This year we delayed the onslaught of Christmas in my home, in an effort to shorten the time of heightened anxiety for Jesse. It turns out it also thankfully shortened the amount of time I spend around this time of year missing my dad.
Dad was the King of Grumpy, but when it came to Christmas, I really have only fond and cheerful memories from my childhood. Dad loved Christmas kitsch, and in hindsight I see that he lifted my mom’s spirits with it. The house used to vibrate with the cacophony of noise-making Christmas gadgets–trains, snoring santas, musical clocks, a weird Mickey Mouse singing thing, music boxes, stuffed animals that sing when you punch them. As a child, my Christmas mornings were the stuff of Hollywood movies, full of plenty and laughter. Dad had serious Santa mojo.
As I got older, Christmas got even better because I didn’t get grumbled out of the kitchen anymore. Instead, Dad and I did a lot of cooking together. I have early memories of him giving me some pie crust scraps and, with a twinkle in his eye, wasting precious time to make cinnamon sugar so I could sprinkle it on the crust and bake “cookies.” We didn’t share them with anyone else. I helped with the stuffing the night before, I peeled potatoes, I washed dishes (mostly so that I didn’t have to listen to Mom complain about the mess) — little things. He shared his tricks with me. Over the years he entrusted me with more, including stuffing and pies, and then at some point in his waning, on the rare years I was home for Christmas, I just did the whole meal for him. And really, in my heart it was for him and not for the rest of the family.
These days I think Dad and I spent Christmas time together in the kitchen because we were both loners and lonely. We were each lonely because we needed some more human connection; but we were loners even more. Faced with the messy reality of what human connection entailed, I think we each prefered to avoid it most of the time. With each other, we didn’t need to try very hard, and the kitchen got us away from the scrum of humanity in the living room. We could potter about quietly, chatter about memories and music and family stories, and not worry. Somehow, we could laugh together most of the time even when things went wrong in the meal. I even liked his pineapple cottage cheese lime jello mold. This is no small thing, because it also contained horseradish.
Dad loved to watch White Christmas around the holidays. He adored Bing Crosby and he loved the story in the movie. It’s only recently that I begin to understand how much the story resonated with him — about an elderly, forgotten man wasting away in a pretty corner of the world, too proud to ask for help and largely unaware that anyone cared about him. And of course the music is delightful. Many years after Dad died, I finally got Anthony to sit down to the movie, and it turns out he loves it too. We try to watch it every year. I don’t know why that’s so dear and painful to me. I suppose I wish Anthony and I could have sat down with Dad to watch it together.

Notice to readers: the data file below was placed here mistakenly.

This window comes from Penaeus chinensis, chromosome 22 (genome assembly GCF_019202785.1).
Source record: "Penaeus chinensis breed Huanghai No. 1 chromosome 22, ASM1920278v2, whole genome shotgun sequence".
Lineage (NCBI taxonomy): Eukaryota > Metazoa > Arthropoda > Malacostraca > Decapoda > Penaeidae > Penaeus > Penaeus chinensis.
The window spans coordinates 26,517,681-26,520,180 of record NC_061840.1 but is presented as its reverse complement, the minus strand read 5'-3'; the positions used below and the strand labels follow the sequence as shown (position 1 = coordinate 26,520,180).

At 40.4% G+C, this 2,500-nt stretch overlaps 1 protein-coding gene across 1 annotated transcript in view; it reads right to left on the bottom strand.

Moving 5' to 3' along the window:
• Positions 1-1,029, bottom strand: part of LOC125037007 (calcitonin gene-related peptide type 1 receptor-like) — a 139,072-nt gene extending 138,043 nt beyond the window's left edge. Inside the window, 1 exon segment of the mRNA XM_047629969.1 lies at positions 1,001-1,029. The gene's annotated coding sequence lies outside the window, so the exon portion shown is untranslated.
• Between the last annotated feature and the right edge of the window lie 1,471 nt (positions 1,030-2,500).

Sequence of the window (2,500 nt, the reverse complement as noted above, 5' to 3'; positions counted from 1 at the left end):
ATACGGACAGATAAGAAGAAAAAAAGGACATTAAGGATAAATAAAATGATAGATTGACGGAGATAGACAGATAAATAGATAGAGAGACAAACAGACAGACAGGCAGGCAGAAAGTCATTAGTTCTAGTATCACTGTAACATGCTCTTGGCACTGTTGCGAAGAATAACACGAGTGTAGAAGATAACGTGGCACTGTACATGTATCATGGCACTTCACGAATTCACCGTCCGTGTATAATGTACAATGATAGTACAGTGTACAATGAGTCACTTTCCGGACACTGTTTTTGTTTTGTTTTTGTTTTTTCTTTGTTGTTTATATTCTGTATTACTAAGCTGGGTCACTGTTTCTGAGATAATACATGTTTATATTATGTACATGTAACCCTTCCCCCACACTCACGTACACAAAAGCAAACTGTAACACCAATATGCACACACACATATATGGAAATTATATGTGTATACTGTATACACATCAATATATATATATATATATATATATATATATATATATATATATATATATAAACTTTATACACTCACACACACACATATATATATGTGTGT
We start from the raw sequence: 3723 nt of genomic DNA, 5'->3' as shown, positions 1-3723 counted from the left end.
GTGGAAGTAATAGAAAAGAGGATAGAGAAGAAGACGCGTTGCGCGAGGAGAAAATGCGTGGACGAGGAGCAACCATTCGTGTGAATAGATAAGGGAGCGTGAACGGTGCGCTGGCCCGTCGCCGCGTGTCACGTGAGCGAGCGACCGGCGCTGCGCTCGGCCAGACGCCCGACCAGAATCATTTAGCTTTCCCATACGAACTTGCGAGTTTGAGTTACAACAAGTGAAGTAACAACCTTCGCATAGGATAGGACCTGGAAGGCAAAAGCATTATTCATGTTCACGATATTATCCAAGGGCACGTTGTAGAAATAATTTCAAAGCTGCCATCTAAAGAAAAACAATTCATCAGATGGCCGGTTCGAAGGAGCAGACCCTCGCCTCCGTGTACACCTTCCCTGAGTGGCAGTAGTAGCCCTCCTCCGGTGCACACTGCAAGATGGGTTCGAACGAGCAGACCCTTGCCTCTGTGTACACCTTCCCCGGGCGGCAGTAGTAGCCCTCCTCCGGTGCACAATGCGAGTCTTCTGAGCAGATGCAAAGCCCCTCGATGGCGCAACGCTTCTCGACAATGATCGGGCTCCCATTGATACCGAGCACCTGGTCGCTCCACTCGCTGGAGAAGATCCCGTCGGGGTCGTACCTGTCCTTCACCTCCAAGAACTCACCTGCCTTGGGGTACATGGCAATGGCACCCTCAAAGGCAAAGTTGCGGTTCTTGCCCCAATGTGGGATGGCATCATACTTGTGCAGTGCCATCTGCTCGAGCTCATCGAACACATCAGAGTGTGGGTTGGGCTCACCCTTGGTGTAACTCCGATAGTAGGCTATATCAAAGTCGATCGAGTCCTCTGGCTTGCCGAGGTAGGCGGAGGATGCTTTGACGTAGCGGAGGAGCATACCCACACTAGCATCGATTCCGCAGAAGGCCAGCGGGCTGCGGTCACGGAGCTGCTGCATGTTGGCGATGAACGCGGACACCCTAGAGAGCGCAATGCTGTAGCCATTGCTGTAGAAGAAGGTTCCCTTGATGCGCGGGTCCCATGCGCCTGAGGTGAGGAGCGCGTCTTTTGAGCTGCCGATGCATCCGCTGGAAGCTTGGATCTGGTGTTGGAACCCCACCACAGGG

In fact, I just wish I could share another Christmas with my Dad, one where my kids are there. I missed so many Christmases with him through the years, for all sorts of lame reasons, mostly involving my self-absorption and pride. Every Christmas season, for each of the 12 years since he died, I’ve spent hours and hours grieving and weeping for those lost chances, those lost days I should have spent with him. I can barely type this for the wretchedness that’s pouring out of me on this Christmas Eve. It’s pathetic.
All I can do is make it up to him in this living world. So I’ve spent the better part of my free time for the last month getting ready for Christmas morning to happen for my kids, who weren’t born until after my father died. As I go through this process every year, I imagine that Dad’s Christmas spirit watches over my shoulder and guides my hand. He would have valued my kids’ insanity. He would have forgiven Jesse her challenging personality and behaviors, without reservation. He would have chuckled away at Nick’s loud silliness on Christmas mornings. He would have been proud of me for giving my kids a splendid, magical Christmas, even if they act like jackasses. But I wish he was really here, so that I wouldn’t have to just imagine it.
And now to bed. I have to wake up in about 5 hours, find my happy place, and deal with two kids experiencing maximum sensory overload. I can’t wait. If they’re crazy enough, I won’t miss my Dad as much.
You had me laughing and crying. So beautifully written. What great memories you have of your dad. Everything you wrote, about wishing your dad was here to see & be with your kids and all the things he would have done, you know you actually have done and continue to do with your kids. He lives through you. He’s been there all along, Carla. Every step of the way. Merry Christmas to you and your amazing family.
What a lovely post. I love your memories of Christmas with your dad, and I’m so sorry that you miss him so bitterly.
My mom died in 2008. There were a few years when I was living in SF, where Christmas was spent with my husband’s family, and Boxing Day in SF at my place, eating crab. I hadn’t thought about that in a long time, until today I was thinking, “What’s for dinner toinght?” And I thought, “Boxing Day = Crab” and I was very sad. Not enough $$ to eat crab in her honor, and really, it’s her I miss, not the crab. It sucks.
I just saw this. It does suck missing our gone parents. But it means they were important, so we can hope someday it sucks the same way for our kids too, yeah? Ha!
Not sure how I got to this about a year later… but very appropriate.
You have a beautiful way with words.
They do come alive on the page 🙂
Thank you for sharing… I am simply sobbing and at the same time joyously and vicariously sharing Christmas with you and dad.
Merry Christmas sister✨